Op-ed: Your brand needs an immune system

The brand-busting power of a single disgruntled consumer used to be negligible. Thanks to social networking, that's no longer true.

Remember the days when a disgruntled customer would start a letter-writing campaign, distribute petitions or organize local boycotts? Back then, agencies knew that an individual consumer’s ability to influence the greater population was relatively small and containable. More often than not, the complaint would be addressed through a form letter, or simply ignored.

Today, social media have the power to transform an under-the-radar consumer into a powerful influencer overnight. Should consumer backlash hit popular social-networking sites like Facebook, YouTube and MySpace, the issue at hand may gain massive attention and create serious negative brand impact. The combination of enablement, ease of use and an audience ready to eat up anti-corporate messaging can make for bitter recriminations in marketing and PR boardrooms. And the frequency of negative, high-impact situations is increasing, with consequences falling anywhere between corporate embarrassment and class-action lawsuits.

Consider the infamous video regarding Apple’s iPod battery which, at the time, failed to hold a charge after 18 months. This led to a class-action lawsuit and a shaky moment in the growth of the iPod brand. Now consider how Apple would have fared had there been no community of loyal consumers to counter-attack and help heal the brand.

One could certainly argue that the complaints Apple faced were warranted. But what happens when the complaint is unwarranted? Something amazing: Consumers may rise up in social media spaces as brand advocates. Acting like the white blood cells in an immune system, these enthusiasts will combat the lie-spreading pathogens and destroy their credibility by citing their own positive experiences with a brand or product.

And they’re free to do so in ways a company could never publicly do before. Using brute force, quiet sophistication, bitter irony or crazy out-of-nowhere banter, consumers can meet the pathogen on its own turf with credibility that PR and advertising have to struggle to achieve.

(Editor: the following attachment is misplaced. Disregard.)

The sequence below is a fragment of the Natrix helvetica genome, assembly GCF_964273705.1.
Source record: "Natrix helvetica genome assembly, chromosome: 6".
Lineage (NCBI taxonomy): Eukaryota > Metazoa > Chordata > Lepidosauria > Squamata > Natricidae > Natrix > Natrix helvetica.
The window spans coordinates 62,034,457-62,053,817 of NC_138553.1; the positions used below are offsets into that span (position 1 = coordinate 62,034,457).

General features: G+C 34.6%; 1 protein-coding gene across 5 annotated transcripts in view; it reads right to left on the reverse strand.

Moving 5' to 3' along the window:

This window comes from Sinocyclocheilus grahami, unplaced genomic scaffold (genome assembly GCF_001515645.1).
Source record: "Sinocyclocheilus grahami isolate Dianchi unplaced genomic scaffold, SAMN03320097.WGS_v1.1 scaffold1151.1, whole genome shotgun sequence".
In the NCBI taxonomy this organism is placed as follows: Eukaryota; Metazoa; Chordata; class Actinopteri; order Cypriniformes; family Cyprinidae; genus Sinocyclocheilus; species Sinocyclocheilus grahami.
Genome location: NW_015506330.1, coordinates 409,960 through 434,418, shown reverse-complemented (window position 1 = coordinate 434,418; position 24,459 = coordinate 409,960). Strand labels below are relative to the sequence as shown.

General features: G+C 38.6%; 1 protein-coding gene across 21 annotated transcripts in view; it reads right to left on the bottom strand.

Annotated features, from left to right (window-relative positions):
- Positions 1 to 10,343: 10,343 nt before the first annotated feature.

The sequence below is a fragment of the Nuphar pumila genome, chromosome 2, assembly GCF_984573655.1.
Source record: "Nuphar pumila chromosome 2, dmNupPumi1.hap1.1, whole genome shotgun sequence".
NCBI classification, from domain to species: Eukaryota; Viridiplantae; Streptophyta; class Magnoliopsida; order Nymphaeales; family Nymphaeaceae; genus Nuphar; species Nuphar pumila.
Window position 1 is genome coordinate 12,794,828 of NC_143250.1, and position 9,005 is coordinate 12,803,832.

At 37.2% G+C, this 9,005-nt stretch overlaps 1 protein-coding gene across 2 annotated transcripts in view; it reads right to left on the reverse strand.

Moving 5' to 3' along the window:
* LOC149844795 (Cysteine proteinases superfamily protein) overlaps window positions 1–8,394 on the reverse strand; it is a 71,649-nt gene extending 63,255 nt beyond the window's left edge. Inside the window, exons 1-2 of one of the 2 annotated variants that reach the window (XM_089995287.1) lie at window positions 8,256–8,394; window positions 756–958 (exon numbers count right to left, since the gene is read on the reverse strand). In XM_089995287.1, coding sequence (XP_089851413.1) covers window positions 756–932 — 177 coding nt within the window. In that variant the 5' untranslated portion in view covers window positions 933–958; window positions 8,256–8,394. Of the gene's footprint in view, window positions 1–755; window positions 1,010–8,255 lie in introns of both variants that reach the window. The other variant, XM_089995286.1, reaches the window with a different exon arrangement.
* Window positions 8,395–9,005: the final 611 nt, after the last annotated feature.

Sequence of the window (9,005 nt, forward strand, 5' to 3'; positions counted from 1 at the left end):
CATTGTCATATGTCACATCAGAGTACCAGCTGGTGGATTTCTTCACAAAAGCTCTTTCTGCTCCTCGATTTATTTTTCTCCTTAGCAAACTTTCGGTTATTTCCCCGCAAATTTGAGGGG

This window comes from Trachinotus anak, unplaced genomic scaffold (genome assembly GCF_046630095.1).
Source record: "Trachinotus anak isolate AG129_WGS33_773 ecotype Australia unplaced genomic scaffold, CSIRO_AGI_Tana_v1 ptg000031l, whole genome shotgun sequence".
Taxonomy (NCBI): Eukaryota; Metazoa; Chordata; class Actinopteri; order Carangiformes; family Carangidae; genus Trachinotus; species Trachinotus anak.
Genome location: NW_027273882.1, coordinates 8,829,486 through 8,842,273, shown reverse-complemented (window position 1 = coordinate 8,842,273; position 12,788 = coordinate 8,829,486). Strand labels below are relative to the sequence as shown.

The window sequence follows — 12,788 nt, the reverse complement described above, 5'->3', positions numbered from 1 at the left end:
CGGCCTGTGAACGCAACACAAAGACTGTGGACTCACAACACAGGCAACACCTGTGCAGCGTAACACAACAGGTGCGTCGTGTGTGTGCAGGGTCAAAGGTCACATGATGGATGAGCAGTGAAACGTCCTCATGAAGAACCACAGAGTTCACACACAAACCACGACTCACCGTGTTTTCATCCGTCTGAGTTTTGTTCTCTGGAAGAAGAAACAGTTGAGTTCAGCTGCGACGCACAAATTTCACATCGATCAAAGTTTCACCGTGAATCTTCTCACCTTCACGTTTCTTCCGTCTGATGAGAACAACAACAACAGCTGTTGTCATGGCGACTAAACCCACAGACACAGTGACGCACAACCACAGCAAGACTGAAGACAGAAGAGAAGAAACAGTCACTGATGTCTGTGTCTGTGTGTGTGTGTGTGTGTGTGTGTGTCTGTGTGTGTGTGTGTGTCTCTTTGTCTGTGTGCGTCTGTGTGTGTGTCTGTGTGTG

The lesson? Brands should cultivate their own auto-immune systems. The right social media platform will create a culture of collaboration, as long as there’s something in it for the advocate. And a successful community can offer many things to consumers seeking connection via the product, segment or enabled lifestyle. It’s the reason why they’re there, so help them flourish in it.

If pathogens attack, your community will respond before you even know what happened, often thwarting an offence before it hits your desk as an issue. The tremendous speed, volume and credibility your brand advocates will proffer make your brand’s auto-immune system a remarkably powerful tool in preserving the health of your core message. You only have to read comments at YouTube or Digg to see example after example of brand advocates defending corporate attacks with loyalty and tenacity.

Social media users do not tend to stick to one site; they often aggregate content from other sites, particularly items that polarize ideas. Consumers will actually manage the brand-busters on their own via the platform you have enabled. That gives the social media platform creator tremendous influence over the brand, with personal ownership going to the immune system, reinforcing its community spirit.

It’s fair to say that the tested and true methods of traditional PR and mass communication remain vital in the fight against unwarranted and unfair attacks on your brand. However, in today’s social mediascape, brands that also manage a healthy immune system of consumer advocacy will have a better chance of growth and prosperity.

Collin Douma is group CD at MacLaren MRM. (collin.douma@maclaren.com)